For English students on campus, nothing is more frustrating than having their major classes scattered all over campus or struggling to find a quiet place to read before class. Fortunately, the writing community at Rutgers Camden will soon have a home in a modern renovation of one of the several historic buildings located on the 300 block of Cooper Street.
The University has approved the restoration that will turn the Henry Genet Taylor House on 305 Cooper Street into the new Writers House with the help of a $4.5 million state grant. The project is meant to provide English students and faculty with “a place to inspire their own creativity,” as stated by the Rutgers Camden website.
“At present there is no central space that is committed to the encouragement of good writing, said Geoffrey Sill, former chair of the English Department. “I’m looking forward to a regular, almost daily schedule of low-profile, relaxed meetings and events that will stimulate activities centered on writing. “
It is planned that the house will provide enough space for lounge areas and seminar rooms on the first floor to hold discussions, workshops, and student and author readings, such as the ongoing Writers in Camden Series. The second floor will be dedicated to English faculty offices and the offices for the Rutgers Camden literary journal, StoryQuarterly. Additionally, the Writers House is intended to welcome students and faculty in the Masters of Fine Arts in Creative Writing program.
According to Dr. Geoffrey Sill, the idea of creating a Writers House at Rutgers Camden was conceived in 2001-2002, when he became chair of the English Department. “I was looking for a signature project that would enable the English Department to have an even greater impact on the study of writing, and particularly English, on the Camden campus,” says Sill.
After visiting the Kelly Writers House on the campus of the University of Pennsylvania for an event, Sill was impressed with the kinds of opportunities presented to students and community members as a result of having a common space. His interest then became focused on developing a similar space at Rutgers Camden.
“The biggest challenge since the idea was formed has been funding,” said Tyler Hoffman, chair of the English Department at Rutgers Camden and sponsor of the Writers House. Hoffman explained that the Board of Governors only approved the funding for this project in the spring of 2014.
Vice Chancellor Larry Gaines has been overseeing the funding aspect of the project since its conception, explaining that it is difficult to accurately estimate the cost of the project and have it be approved by the Board of Governors.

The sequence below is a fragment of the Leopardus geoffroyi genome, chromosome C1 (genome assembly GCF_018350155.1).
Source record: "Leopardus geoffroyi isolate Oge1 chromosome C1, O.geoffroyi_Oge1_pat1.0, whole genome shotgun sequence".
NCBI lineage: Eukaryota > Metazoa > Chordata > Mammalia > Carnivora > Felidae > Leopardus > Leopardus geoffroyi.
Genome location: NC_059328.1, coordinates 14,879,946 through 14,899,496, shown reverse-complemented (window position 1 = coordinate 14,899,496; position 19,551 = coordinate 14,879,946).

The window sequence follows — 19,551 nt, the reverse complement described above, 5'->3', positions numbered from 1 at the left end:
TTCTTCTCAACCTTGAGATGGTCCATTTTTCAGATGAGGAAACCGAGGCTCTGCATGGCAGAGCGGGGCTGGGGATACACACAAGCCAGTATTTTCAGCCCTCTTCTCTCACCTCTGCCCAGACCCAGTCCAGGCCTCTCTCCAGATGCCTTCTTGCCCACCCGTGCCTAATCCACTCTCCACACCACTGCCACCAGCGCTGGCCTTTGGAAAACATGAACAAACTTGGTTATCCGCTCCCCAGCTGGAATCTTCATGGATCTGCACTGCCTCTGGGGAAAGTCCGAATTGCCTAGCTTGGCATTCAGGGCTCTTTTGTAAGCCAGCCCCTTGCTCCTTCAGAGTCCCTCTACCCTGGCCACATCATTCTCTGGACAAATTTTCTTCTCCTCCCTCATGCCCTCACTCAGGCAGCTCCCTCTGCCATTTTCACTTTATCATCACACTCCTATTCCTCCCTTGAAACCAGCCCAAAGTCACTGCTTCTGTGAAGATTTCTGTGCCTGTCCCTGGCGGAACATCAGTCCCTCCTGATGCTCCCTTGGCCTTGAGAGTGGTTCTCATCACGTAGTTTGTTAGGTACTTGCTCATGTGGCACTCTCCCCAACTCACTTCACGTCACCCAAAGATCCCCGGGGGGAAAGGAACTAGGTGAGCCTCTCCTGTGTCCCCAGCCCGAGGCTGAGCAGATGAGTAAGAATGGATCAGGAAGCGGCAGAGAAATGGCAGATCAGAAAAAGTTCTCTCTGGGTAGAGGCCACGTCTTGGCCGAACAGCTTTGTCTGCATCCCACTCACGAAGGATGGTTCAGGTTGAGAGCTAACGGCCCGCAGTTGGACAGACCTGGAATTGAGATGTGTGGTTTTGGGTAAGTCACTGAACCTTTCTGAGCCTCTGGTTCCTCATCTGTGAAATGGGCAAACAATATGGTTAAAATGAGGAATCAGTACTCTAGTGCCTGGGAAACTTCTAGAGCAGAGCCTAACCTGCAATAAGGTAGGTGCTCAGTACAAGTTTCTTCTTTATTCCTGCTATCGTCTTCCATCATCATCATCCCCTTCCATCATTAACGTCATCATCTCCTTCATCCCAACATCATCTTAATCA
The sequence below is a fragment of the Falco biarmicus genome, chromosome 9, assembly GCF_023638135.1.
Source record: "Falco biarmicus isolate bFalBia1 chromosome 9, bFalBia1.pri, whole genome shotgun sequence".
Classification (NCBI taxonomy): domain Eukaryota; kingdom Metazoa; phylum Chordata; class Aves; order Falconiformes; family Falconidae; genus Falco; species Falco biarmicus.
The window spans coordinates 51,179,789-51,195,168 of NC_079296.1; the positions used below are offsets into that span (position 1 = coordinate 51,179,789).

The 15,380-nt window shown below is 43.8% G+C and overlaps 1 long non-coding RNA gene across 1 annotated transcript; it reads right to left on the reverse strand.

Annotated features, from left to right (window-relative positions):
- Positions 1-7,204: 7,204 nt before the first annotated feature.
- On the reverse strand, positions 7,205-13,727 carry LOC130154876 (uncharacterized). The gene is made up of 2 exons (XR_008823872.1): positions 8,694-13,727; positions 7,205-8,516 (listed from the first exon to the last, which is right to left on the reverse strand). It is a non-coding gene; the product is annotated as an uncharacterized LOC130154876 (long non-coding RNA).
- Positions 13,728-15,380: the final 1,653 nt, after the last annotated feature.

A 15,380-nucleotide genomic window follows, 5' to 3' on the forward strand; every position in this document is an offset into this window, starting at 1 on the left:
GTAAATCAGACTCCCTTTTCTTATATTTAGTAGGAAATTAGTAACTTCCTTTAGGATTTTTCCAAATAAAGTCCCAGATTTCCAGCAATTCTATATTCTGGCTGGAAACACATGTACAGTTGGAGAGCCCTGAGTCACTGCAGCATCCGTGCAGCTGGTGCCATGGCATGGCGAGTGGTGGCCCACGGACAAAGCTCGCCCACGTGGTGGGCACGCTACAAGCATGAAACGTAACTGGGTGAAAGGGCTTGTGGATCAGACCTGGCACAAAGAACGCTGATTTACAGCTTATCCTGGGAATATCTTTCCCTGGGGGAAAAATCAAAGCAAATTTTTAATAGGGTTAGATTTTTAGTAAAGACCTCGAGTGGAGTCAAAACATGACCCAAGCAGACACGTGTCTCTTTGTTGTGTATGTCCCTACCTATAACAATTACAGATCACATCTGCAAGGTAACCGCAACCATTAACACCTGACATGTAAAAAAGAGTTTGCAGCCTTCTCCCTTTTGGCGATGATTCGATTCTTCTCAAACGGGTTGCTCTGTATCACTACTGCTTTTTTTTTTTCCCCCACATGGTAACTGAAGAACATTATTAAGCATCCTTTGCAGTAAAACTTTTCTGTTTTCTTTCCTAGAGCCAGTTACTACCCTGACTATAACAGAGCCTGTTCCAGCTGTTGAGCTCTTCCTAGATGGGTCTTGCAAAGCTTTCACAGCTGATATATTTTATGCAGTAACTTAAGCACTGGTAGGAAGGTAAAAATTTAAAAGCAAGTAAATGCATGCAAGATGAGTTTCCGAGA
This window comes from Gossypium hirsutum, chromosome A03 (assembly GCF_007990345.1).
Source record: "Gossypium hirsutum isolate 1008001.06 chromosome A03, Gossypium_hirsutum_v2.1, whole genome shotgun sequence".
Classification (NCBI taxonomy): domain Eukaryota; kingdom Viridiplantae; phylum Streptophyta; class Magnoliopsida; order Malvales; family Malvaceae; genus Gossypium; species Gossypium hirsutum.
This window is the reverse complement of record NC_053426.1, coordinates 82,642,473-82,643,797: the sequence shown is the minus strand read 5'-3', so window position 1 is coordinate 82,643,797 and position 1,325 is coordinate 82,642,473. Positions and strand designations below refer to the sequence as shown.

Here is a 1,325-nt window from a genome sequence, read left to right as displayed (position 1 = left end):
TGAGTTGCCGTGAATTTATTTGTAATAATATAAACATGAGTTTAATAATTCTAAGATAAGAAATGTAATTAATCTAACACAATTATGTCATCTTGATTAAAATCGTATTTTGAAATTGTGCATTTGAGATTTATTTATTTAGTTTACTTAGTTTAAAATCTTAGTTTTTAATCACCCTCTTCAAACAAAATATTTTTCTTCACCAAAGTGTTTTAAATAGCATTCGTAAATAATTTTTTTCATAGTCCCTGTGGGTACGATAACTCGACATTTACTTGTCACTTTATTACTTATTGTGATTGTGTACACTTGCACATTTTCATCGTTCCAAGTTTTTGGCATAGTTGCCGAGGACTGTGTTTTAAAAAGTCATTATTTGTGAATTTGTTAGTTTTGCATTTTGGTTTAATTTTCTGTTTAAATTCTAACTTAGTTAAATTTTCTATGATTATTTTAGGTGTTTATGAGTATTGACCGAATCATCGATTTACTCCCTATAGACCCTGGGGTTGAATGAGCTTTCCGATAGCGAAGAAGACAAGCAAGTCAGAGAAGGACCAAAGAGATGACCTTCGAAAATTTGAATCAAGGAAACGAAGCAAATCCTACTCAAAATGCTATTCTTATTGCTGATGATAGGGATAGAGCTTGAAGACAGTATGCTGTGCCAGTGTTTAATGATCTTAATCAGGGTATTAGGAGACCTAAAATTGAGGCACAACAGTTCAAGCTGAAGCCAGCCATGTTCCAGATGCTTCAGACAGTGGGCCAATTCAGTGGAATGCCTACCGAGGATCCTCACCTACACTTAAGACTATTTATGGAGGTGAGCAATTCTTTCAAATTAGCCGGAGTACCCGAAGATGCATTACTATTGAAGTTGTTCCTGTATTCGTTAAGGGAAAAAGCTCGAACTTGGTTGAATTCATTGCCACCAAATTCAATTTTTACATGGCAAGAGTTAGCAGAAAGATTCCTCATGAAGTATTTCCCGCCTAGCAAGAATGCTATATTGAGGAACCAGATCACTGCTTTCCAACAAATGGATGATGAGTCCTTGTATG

“An estimated cost of the project was developed before the project was sent to the Capital Projects Advisory Committee and then approved by the Board,” Gaines said. “An architect then worked with a ‘program committee’ to develop the project and then the cost to complete the contract is bid by a construction management firm.”
It is common that the funding originally estimated does not address all of the issues and costs that are included in the construction management bid, so the program committee is forced to adjust the plans to stay within their budget without compromising the quality of the program. Aside from being covered by a state bond, the cost of the Writers House was also partially covered by RU general obligation bonds, or bonds that fit into the operating budget and are therefore included in student tuition.
Aside from having setbacks with the funding of the project, Hoff man also cited a lack of centralization of all interested in writing as a current problem on campus. “Our intention is to use [the Writers House] to support writing in all its forms, both on campus and in the community,” he said. “It’s been hard to build a community without the proper space.”
Hoffman stressed the inclusion of Camden residents in the future events planned at the Writers House, as well as an emphasis on civic engagement in this project. Second-year English major Tiara DeGuzman agrees: “The arts are a way to reach everyone so I am hoping that we hear a lot from artists in the Greater Philadelphia area so that this Writers House is culturally and artistically diverse. My hope for this center is that it will be a place for writers and readers to commune.”
The Henry Genet Taylor House was built in 1885 by Philadelphia architect Wilson Eyre, Jr. for the Camden physician Henry Genet Taylor as a home for his family and his own doctor’s office. Until 1959, descendants of Dr. Taylor still lived in the house of Queen Anne style. The historic house was then added to the National Register of Historic Places in 1989, along with surrounding buildings in the Cooper Street Historic District.
“I’ve worked closely with the architects, and we have taken careful precautions to maintain the historical integrity of the building,” said Hoffman. He explains that part of the reason why the cost of the renovation is so high is because they are going to extreme measures to leave the historical aspects of the house intact as they fix the deterioration that has befallen it in the last 50 years.
Now, after years of careful planning, the Writers House is scheduled to open for public use in the fall of 2015. Sill says, “I hope the Camden community will embrace the House and that the program committee will make an effort to schedule events of interest to residents of Camden as well as graduate and undergraduate students at Rutgers-Camden.” To read more history on the writers house visit their website.